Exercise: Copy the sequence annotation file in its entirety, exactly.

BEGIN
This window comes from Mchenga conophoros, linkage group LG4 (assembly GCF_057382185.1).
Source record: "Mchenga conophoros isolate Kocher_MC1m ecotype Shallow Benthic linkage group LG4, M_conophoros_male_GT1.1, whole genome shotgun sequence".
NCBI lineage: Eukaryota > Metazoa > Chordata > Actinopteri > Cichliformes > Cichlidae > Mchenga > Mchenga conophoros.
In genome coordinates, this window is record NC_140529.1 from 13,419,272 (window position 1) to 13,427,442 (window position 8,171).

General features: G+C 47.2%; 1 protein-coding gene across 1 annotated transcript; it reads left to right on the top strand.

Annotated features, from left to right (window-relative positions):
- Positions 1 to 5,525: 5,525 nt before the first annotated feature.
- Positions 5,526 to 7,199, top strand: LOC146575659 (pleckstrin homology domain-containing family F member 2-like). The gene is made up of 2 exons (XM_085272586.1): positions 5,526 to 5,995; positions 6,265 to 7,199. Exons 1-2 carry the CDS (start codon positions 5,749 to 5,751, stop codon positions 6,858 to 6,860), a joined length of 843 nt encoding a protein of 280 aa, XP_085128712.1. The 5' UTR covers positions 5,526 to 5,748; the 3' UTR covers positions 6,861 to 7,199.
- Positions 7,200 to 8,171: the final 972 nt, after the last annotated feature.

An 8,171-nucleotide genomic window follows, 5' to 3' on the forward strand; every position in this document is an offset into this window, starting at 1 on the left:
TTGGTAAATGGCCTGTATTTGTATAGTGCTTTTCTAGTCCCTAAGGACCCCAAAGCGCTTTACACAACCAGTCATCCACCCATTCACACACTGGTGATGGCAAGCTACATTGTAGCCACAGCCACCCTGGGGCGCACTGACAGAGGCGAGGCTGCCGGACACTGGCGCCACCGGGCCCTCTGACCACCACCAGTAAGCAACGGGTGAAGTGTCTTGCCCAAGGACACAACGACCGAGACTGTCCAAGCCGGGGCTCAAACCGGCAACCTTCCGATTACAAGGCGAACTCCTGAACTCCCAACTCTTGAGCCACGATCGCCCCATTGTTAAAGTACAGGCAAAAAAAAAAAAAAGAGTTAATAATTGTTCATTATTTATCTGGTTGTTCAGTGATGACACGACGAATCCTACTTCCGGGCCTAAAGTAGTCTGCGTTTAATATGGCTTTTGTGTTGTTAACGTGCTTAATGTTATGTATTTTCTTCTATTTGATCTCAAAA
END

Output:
This window comes from Mchenga conophoros, linkage group LG4 (assembly GCF_057382185.1).
Source record: "Mchenga conophoros isolate Kocher_MC1m ecotype Shallow Benthic linkage group LG4, M_conophoros_male_GT1.1, whole genome shotgun sequence".
NCBI lineage: Eukaryota > Metazoa > Chordata > Actinopteri > Cichliformes > Cichlidae > Mchenga > Mchenga conophoros.
In genome coordinates, this window is record NC_140529.1 from 13,419,272 (window position 1) to 13,427,442 (window position 8,171).

General features: G+C 47.2%; 1 protein-coding gene across 1 annotated transcript; it reads left to right on the top strand.

Annotated features, from left to right (window-relative positions):
- Positions 1 to 5,525: 5,525 nt before the first annotated feature.
- Positions 5,526 to 7,199, top strand: LOC146575659 (pleckstrin homology domain-containing family F member 2-like). The gene is made up of 2 exons (XM_085272586.1): positions 5,526 to 5,995; positions 6,265 to 7,199. Exons 1-2 carry the CDS (start codon positions 5,749 to 5,751, stop codon positions 6,858 to 6,860), a joined length of 843 nt encoding a protein of 280 aa, XP_085128712.1. The 5' UTR covers positions 5,526 to 5,748; the 3' UTR covers positions 6,861 to 7,199.
- Positions 7,200 to 8,171: the final 972 nt, after the last annotated feature.

An 8,171-nucleotide genomic window follows, 5' to 3' on the forward strand; every position in this document is an offset into this window, starting at 1 on the left:
TTGGTAAATGGCCTGTATTTGTATAGTGCTTTTCTAGTCCCTAAGGACCCCAAAGCGCTTTACACAACCAGTCATCCACCCATTCACACACTGGTGATGGCAAGCTACATTGTAGCCACAGCCACCCTGGGGCGCACTGACAGAGGCGAGGCTGCCGGACACTGGCGCCACCGGGCCCTCTGACCACCACCAGTAAGCAACGGGTGAAGTGTCTTGCCCAAGGACACAACGACCGAGACTGTCCAAGCCGGGGCTCAAACCGGCAACCTTCCGATTACAAGGCGAACTCCTGAACTCCCAACTCTTGAGCCACGATCGCCCCATTGTTAAAGTACAGGCAAAAAAAAAAAAAAGAGTTAATAATTGTTCATTATTTATCTGGTTGTTCAGTGATGACACGACGAATCCTACTTCCGGGCCTAAAGTAGTCTGCGTTTAATATGGCTTTTGTGTTGTTAACGTGCTTAATGTTATGTATTTTCTTCTATTTGATCTCAAAA